There are definitely things that still need to happen but I feel we can go all the way. If I look at the way we performed at the previous World Cup, we exceeded people's expectations - though not our own. We knew the standards which we have set for ourselves and we knew what we wanted to achieve. If we can get better from our previous showing, we can achieve anything. But realistically there is stuff that we need to do. If I look at our bowling attack, it can be seen as one of the best around. Probably with the batting there's a bit more we need to add in terms of competing with the best.
Where do you feel the batting needs to improve?
A bit more consistency at the top. The guys in the middle played quite well. Guys stepped up at different moments within games, within series. From a batting point of view, we need more at the top.
'I don't think we should shy away from saying the ODI side is not there yet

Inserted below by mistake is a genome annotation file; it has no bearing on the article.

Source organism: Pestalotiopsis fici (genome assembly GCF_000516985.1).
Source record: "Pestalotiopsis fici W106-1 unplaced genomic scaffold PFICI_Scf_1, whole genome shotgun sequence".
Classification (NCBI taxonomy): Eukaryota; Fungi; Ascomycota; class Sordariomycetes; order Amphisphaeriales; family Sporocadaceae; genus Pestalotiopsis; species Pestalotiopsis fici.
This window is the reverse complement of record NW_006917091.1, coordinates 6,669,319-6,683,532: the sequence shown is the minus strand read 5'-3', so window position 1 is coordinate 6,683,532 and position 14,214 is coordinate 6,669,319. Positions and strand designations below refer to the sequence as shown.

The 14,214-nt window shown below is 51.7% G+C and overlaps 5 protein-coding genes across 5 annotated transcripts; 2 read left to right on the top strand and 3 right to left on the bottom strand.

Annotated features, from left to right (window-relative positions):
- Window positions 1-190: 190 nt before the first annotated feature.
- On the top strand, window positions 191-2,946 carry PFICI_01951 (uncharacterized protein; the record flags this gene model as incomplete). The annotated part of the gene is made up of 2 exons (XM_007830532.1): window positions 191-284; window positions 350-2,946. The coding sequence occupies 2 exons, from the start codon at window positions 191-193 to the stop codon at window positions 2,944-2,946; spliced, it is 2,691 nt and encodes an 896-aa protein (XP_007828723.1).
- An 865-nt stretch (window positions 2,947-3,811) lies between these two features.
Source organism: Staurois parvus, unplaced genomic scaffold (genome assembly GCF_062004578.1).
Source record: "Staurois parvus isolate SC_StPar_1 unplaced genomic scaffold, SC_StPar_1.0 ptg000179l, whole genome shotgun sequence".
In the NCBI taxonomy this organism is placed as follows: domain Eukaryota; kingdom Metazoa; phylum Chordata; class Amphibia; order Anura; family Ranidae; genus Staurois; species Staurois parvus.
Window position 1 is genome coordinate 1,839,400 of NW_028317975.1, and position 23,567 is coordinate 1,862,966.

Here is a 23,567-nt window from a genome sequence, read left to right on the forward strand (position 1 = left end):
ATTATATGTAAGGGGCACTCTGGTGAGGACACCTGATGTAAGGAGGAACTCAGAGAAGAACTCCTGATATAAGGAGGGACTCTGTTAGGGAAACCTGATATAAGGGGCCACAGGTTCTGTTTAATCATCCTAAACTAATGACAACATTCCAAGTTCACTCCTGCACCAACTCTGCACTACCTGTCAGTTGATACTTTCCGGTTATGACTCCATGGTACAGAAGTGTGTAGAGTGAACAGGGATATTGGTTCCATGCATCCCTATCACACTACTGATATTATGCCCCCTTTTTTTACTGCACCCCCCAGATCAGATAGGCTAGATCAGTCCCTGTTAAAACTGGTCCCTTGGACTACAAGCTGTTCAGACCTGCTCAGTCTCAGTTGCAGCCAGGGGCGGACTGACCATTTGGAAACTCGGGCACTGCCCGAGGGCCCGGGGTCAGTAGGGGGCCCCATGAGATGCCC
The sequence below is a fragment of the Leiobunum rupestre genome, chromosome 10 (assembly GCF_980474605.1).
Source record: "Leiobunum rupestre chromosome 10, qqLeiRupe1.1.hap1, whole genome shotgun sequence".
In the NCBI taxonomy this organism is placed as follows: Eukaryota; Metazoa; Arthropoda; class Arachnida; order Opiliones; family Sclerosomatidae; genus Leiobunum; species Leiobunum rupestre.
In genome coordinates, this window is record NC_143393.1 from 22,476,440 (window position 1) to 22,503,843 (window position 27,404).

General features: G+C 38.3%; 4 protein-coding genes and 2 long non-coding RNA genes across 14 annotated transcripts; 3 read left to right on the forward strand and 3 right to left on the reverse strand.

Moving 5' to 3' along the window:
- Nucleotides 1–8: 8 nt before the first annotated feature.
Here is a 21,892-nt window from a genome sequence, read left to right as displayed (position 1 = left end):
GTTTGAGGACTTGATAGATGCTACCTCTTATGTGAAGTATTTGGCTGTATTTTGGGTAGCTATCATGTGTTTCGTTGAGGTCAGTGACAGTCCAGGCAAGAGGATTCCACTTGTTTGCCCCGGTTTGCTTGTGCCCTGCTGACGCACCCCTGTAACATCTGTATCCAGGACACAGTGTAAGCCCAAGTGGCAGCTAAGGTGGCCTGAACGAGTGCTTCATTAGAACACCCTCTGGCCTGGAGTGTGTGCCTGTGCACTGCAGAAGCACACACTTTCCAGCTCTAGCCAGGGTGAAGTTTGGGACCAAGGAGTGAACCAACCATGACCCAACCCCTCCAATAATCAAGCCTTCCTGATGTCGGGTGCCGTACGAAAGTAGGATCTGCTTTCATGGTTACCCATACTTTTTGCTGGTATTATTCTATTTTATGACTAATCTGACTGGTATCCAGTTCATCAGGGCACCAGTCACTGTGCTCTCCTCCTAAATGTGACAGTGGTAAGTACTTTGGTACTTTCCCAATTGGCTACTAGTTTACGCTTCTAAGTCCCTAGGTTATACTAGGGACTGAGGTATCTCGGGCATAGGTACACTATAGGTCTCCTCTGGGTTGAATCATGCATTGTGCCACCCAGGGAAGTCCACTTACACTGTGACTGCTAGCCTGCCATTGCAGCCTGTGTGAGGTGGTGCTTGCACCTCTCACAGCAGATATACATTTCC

'I don't think we should shy away from saying the ODI side is not there yet
The one-day side hasn't had the same success and your qualification for the 2023 World Cup is hanging in the balance. Do you think you will manage to finish in the top eight or are you preparing for the qualifying event in Zimbabwe?
I believe there's still a chance that we can automatically qualify but if it means we've got to go to Zimbabwe, then so be it.
The ODI side is in a different phase, if I compare it to the other formats. We shouldn't shy away from that as a group. It's a matter of saying, "We are not where we need to be." It's not about chasing quick results. It's us trying to build up a system, trying to build a way where we can win games in and around pressure. With the one-day side, we're not there yet. The personnel is there. There will be a lot more opportunities, probably a lot more faces you see within that format, until we get to understand what is our way of doing things.
And then the Test side. You've turned around from No. 7 on the rankings before last year's tour to West Indies and now find yourselves in second place on the current World Test Championship points table.